“This guy wanted to retire and sell the building, and he was willing to carry a mortgage.” Though it cost a few percentage points in interest, there were no qualifications and no banks involved. The seller even applied a percentage of Mark’s three-year lease to the down payment. Now the building is paid for, which is a bonus. “Not having the mortgage payment is now what helps in the slow times of the year,” he adds.

Mark is a technician at heart and at present he works in the back with Mike, his other technician, letting his service advisor Kelly handle the customers. “I would prefer to work on cars than work on people,” he jokes.

Looking back on his experience, Mark points to some key things that were warning signs. “There are the obvious business reasons, like under-capitalization, poor product knowledge, and not enough management skills.”

Perhaps the biggest lesson he learned, though, was the importance of family; Mark and Dorothy have two teenaged daughters. “It’s tempting to say on a Saturday morning, ‘Well, I’ve got to go to the shop and help pay for it.’” But Mark has learned that you can’t do family stuff and be at the shop at the same time. “It’s a battle to balance things,” he admits, “but it’s important to try.”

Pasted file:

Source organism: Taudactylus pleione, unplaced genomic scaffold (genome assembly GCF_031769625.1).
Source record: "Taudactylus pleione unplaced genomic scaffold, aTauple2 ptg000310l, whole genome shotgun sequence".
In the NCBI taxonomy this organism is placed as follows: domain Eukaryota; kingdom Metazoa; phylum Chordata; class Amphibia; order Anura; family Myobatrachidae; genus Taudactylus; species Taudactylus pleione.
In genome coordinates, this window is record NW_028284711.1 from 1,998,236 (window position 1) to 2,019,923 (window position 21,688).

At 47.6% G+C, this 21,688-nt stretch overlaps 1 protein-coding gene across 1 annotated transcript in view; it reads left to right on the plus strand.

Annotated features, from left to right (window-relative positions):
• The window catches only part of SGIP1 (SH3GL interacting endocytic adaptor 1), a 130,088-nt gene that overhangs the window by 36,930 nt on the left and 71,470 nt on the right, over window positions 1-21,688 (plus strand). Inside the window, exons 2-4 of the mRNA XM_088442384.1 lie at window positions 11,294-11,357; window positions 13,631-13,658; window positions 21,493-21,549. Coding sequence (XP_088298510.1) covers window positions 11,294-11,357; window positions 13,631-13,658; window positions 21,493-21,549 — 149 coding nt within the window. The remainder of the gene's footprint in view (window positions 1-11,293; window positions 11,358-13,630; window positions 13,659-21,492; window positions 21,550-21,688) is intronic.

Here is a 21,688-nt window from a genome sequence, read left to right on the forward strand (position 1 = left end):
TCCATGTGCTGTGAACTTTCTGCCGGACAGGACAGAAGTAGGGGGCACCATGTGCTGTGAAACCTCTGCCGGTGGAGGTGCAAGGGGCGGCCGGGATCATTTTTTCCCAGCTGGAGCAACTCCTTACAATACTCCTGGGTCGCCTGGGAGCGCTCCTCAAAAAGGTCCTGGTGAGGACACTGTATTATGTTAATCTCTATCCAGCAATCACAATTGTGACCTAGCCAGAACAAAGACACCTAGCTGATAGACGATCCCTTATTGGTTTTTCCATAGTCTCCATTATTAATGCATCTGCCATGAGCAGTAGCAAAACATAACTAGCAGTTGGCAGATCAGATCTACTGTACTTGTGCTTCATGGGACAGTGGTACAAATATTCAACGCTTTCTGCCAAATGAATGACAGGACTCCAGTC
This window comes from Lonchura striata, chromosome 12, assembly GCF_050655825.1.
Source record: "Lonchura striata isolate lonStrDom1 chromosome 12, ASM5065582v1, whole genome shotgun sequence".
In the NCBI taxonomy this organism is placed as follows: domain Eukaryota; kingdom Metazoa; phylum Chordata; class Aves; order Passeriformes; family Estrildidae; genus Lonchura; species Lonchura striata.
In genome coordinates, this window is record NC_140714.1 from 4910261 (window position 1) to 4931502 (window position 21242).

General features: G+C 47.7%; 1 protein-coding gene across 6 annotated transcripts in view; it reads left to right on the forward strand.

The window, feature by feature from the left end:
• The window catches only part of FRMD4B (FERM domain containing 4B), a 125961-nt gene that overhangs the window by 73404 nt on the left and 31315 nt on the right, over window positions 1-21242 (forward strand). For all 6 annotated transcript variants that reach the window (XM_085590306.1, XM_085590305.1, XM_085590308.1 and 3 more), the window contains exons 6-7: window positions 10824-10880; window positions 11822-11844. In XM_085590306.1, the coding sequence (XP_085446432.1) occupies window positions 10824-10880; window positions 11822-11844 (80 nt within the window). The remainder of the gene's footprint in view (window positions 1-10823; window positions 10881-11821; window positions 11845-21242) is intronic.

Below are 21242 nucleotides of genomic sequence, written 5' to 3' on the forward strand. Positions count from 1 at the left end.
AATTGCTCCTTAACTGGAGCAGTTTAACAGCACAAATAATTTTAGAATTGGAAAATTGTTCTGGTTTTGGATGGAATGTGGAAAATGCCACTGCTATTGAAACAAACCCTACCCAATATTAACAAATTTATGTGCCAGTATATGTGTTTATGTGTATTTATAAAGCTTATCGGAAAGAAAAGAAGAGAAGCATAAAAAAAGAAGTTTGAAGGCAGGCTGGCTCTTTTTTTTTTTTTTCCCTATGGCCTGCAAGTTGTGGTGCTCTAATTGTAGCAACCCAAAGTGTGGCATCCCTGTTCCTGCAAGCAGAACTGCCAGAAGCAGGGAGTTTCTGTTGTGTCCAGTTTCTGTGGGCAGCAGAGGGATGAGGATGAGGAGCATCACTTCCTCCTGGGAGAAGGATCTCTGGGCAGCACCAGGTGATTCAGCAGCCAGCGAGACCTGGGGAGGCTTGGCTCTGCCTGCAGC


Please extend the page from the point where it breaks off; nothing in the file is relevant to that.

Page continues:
As a businessman and a Christian, Mark believes strongly in honesty and integrity in his work. “Your reputation is on the line,” he says, stressing that he’ll go out of his way to make sure there’s no doubt about his integrity – even if it means losing some money on the deal.
Is personal integrity the reason why his customer base is so loyal? Mark pauses. “I’d like to think so. But that’s not the issue; the issue is you have to take it home with you at night.”

Many pitfalls in business can be avoided or mitigated by sound business practices and ethical conduct. Unfortunately even when you’re doing everything right, some things – like a troubled economy – can sink all your efforts. Mark Purdey and The Alignment Shop are proof that a phoenix can rise from the ashes. Adversity can be overcome. And, according to Mark, it’s done by hard work, and by holding on to things that matter.

Print this page


1 Comment » for Down but not out
  1. RON PASAY says:

    Not surprised as alot of customers do not have someone they can trust to take care of their vehicles. Its unfortunate that the customer gets upset but Cudos to the Owner, probably saved a life that day! The Owner dosent get any support if he is in Court defending himself because of a fatal accident.

Have your say:

Your email address will not be published. Required fields are marked *